I have had great mentors throughout my career, and it’s encouraged me to mentor and support others externally and internally. One of the big elements of diversity and inclusion is ensuring that there are visible role models people can aspire to be like. That’s a big lever — you can’t be what you can’t see.

What top tips would you give to an individual who is trying to excel in their career in technology?

Three big things have helped me handle career challenges and succeed:

  1. Having a growth mindset; being curious, asking questions and learning. We never know everything and learning is a continuous journey we should be driving on a daily basis.
  2. Working hard and getting involved; there is no place for ego; equality and trust are core values and everyone must contribute.
  3. Staying positive; this can be tough in sales when you are not selling or hitting targets but without having a positive attitude you’ll fail fast.

Do you believe there are still barriers for success for women working in tech, if so, how can these barriers be overcome?

We still have a long way to go before technology companies become truly diverse and inclusive in terms of gender. Many women think they are barred from technology because they have no formal digital education but that is not true.

Business leaders can do more to support that challenge by promoting female careers in tech as a platform for progression, for learning, for enjoyment, and by executing programmes that tackle institutional barriers.

What do you think companies can do to support to progress the careers of women working in technology?

Equality is one of Salesforce’s core values at Salesforce. We regularly assess our representation to close the gap in female hires and leadership, and are committed to equal pay and introducing gender equality programmes to support women develop their careers.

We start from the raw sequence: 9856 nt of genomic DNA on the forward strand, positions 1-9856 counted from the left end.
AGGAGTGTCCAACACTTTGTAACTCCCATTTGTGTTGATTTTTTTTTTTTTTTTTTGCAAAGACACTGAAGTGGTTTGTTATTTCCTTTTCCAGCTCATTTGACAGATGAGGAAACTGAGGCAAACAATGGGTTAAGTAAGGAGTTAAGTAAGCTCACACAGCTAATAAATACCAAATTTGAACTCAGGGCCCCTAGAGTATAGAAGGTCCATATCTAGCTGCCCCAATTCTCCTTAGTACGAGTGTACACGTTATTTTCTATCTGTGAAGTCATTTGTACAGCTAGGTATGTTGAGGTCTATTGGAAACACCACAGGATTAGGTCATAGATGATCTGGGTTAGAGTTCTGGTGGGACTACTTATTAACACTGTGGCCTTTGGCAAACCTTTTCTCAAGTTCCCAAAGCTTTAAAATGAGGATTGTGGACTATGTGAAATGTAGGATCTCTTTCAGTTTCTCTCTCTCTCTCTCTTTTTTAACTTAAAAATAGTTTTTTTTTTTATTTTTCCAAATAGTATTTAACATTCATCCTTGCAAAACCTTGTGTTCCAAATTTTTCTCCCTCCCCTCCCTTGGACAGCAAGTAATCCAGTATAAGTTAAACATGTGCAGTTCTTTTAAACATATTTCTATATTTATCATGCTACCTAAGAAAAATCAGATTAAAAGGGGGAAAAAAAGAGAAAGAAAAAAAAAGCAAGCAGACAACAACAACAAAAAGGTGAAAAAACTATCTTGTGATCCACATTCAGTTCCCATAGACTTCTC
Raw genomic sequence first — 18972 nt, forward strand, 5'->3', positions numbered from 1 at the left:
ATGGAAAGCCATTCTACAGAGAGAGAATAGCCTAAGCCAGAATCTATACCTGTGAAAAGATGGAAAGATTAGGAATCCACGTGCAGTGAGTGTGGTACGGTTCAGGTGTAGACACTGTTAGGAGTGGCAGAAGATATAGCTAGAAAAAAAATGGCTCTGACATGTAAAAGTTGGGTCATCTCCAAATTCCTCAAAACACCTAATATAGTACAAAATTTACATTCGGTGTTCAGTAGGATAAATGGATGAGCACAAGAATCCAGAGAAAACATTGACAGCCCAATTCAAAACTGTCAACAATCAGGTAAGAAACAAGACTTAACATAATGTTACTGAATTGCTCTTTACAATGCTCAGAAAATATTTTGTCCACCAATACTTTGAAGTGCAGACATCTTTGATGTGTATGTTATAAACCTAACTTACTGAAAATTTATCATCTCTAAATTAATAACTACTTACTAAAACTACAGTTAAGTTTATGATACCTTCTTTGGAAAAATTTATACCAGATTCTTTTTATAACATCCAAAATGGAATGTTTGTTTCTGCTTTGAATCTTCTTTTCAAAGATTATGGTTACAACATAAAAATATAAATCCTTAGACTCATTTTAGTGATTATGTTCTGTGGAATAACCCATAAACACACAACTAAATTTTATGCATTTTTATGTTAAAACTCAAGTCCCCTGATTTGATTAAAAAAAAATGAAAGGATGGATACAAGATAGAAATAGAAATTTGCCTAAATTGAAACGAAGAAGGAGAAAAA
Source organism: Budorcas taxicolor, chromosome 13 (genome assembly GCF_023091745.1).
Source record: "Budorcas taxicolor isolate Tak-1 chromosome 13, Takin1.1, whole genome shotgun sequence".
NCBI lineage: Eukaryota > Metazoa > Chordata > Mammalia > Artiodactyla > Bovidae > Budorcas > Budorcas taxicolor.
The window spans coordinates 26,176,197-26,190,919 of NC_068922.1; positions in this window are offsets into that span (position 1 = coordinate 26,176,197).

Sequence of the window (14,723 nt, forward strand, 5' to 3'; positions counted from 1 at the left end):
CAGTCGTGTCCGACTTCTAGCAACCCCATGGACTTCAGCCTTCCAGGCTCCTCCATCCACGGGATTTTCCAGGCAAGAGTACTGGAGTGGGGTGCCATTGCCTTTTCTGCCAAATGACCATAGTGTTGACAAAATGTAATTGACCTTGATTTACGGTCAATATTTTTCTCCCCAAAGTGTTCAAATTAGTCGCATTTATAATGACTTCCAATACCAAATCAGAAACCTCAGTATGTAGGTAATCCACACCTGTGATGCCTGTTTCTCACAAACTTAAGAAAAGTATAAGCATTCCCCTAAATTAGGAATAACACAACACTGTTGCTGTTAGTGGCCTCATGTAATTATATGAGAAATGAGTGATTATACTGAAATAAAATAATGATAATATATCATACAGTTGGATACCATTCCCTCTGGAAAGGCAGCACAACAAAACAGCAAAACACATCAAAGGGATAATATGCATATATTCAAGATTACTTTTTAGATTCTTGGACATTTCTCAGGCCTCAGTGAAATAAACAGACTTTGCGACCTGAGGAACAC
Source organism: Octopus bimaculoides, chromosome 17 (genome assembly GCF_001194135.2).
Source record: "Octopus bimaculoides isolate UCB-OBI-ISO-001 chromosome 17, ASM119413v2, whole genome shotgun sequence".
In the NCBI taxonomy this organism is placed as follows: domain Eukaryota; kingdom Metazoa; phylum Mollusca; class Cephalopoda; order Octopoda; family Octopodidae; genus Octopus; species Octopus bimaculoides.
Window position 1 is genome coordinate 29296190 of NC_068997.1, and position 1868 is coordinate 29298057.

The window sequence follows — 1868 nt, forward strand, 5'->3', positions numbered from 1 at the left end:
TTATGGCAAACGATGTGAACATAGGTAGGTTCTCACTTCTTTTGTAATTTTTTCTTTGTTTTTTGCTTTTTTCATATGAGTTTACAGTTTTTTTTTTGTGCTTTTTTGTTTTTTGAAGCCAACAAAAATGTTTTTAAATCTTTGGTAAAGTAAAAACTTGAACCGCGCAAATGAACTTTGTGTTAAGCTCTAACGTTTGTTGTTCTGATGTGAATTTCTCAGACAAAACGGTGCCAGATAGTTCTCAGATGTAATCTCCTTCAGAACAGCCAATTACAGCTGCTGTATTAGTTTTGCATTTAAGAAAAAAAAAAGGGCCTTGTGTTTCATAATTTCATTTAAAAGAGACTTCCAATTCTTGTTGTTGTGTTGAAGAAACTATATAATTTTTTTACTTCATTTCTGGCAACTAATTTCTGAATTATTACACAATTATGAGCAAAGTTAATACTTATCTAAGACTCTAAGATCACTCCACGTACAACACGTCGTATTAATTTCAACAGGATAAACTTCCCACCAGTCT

Post-pandemic many companies are at risk of creating a two-speed work environment — with men at the office and women at home, juggling work and childcare. Salesforce provides financial support to primary caregivers to ensure equal opportunities. Trailhead, our online learning tool, revolutionises the path to female digital employment and can take someone from a low level of technical knowledge into Salesforce roles in as little as six months.

Increasing the participation of women in the tech workforce is one of the biggest opportunities we have to solve the skills problem. Research has shown that companies that invest in equality — such as diversity programs and equal pay — and lead with values have a competitive advantage.

There are currently only 17 per cent of women working in tech, if you could wave a magic wand, what is the one thing you would do to accelerate the pace of change for women in the industry?

Unconscious bias is holding the industry back. It needs to be addressed if we are going to solve this issue. Last year, we launched an all-manager training that includes bias awareness and a new process to ensure our promotions process is fair, consistent and accessible. These principles are also key during the hiring process.

What resources do you recommend for women working in tech?

The best thing you can do is talk to people, be curious, listen to podcasts, join organisations and attend events. There are great resources on LinkedIn and some inspiring women you can learn from like Dame Stephanie Shirley, one of my role models, who started the first software company and was a trailblazer in tapping into the female job market and creating opportunities for women of all ages and backgrounds.

Be brave and ask questions because, in my experience, people are happy to help.